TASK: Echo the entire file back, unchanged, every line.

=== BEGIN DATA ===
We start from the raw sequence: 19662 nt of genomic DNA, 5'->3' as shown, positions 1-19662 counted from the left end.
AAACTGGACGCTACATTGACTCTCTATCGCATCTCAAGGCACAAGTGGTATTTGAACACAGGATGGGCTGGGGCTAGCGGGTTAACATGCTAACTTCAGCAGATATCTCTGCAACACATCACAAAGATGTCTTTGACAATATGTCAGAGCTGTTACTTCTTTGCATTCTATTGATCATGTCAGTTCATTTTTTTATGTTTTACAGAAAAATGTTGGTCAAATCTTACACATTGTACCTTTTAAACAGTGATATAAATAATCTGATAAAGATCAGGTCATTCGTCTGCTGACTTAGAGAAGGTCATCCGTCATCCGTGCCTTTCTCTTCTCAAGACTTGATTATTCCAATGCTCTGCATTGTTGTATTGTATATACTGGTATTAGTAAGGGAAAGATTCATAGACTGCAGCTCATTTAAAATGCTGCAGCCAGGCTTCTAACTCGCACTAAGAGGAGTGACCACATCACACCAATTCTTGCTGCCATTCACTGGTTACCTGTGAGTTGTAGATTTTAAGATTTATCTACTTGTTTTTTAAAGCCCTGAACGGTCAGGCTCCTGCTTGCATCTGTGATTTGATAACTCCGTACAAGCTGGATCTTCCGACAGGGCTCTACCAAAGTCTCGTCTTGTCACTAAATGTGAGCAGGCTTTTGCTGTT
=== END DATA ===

We start from the raw sequence: 19662 nt of genomic DNA, 5'->3' as shown, positions 1-19662 counted from the left end.
AAACTGGACGCTACATTGACTCTCTATCGCATCTCAAGGCACAAGTGGTATTTGAACACAGGATGGGCTGGGGCTAGCGGGTTAACATGCTAACTTCAGCAGATATCTCTGCAACACATCACAAAGATGTCTTTGACAATATGTCAGAGCTGTTACTTCTTTGCATTCTATTGATCATGTCAGTTCATTTTTTTATGTTTTACAGAAAAATGTTGGTCAAATCTTACACATTGTACCTTTTAAACAGTGATATAAATAATCTGATAAAGATCAGGTCATTCGTCTGCTGACTTAGAGAAGGTCATCCGTCATCCGTGCCTTTCTCTTCTCAAGACTTGATTATTCCAATGCTCTGCATTGTTGTATTGTATATACTGGTATTAGTAAGGGAAAGATTCATAGACTGCAGCTCATTTAAAATGCTGCAGCCAGGCTTCTAACTCGCACTAAGAGGAGTGACCACATCACACCAATTCTTGCTGCCATTCACTGGTTACCTGTGAGTTGTAGATTTTAAGATTTATCTACTTGTTTTTTAAAGCCCTGAACGGTCAGGCTCCTGCTTGCATCTGTGATTTGATAACTCCGTACAAGCTGGATCTTCCGACAGGGCTCTACCAAAGTCTCGTCTTGTCACTAAATGTGAGCAGGCTTTTGCTGTT